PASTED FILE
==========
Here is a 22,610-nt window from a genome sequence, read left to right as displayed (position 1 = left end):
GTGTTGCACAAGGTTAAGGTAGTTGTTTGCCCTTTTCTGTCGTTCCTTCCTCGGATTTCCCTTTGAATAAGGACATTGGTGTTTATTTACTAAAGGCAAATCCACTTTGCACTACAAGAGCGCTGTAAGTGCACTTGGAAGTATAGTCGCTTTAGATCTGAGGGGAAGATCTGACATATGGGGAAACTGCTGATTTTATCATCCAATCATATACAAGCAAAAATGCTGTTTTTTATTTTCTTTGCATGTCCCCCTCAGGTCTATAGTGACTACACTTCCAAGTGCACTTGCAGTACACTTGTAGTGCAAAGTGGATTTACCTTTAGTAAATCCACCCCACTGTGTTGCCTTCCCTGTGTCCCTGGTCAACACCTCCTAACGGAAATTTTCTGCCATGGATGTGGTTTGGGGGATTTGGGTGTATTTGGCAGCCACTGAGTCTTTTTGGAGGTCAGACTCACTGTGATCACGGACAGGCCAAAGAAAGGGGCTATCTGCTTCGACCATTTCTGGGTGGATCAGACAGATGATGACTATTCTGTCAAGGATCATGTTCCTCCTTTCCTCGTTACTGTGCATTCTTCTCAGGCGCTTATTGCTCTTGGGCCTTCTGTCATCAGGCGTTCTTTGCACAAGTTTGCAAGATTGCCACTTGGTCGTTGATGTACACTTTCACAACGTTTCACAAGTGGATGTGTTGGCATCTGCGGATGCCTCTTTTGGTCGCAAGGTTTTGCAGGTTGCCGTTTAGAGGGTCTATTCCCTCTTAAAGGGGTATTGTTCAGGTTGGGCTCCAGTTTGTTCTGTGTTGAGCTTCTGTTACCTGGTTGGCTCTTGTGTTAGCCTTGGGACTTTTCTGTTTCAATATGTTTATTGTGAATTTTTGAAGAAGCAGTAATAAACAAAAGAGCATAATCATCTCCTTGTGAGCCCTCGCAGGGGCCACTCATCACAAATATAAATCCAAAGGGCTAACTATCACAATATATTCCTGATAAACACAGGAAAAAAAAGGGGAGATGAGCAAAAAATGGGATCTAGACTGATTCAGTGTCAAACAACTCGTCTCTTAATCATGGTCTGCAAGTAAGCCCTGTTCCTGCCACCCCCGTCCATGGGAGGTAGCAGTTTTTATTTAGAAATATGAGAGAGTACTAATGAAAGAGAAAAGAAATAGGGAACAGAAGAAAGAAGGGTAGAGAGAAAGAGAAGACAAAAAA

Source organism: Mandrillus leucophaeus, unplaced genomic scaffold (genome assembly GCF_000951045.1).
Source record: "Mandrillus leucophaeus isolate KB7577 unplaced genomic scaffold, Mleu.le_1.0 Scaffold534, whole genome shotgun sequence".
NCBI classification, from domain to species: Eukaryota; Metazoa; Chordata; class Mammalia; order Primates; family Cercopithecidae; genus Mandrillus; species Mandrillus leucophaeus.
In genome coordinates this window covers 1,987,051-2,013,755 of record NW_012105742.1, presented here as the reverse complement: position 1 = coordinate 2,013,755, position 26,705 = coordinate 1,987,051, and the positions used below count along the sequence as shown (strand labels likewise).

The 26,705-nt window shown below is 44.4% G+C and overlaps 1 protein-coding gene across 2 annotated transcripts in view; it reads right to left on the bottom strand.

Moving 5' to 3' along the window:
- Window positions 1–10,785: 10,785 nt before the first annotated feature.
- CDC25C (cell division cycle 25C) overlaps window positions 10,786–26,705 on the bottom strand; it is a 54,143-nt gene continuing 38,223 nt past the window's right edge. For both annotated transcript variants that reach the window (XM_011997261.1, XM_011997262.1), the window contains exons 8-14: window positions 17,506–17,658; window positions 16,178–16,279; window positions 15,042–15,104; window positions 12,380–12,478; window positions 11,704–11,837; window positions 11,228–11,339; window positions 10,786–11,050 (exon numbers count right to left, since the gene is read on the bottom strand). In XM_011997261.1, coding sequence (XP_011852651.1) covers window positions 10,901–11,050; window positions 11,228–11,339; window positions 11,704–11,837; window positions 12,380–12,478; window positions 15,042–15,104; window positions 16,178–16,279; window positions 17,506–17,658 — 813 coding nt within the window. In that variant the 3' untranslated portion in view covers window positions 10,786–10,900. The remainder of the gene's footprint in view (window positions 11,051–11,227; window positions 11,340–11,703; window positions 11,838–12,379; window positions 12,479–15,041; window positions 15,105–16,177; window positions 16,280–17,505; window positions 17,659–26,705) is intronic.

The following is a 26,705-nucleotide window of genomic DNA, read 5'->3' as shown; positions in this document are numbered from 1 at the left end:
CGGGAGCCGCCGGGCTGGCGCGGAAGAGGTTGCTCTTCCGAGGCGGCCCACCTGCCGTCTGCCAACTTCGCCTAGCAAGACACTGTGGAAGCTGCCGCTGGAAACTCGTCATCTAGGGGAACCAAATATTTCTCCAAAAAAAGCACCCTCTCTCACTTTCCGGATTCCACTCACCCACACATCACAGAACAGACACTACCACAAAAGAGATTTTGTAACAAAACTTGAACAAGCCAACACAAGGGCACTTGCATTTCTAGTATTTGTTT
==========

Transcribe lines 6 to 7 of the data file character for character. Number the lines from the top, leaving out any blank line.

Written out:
In genome coordinates this window covers 1,987,051-2,013,755 of record NW_012105742.1, presented here as the reverse complement: position 1 = coordinate 2,013,755, position 26,705 = coordinate 1,987,051, and the positions used below count along the sequence as shown (strand labels likewise).

The 26,705-nt window shown below is 44.4% G+C and overlaps 1 protein-coding gene across 2 annotated transcripts in view; it reads right to left on the bottom strand.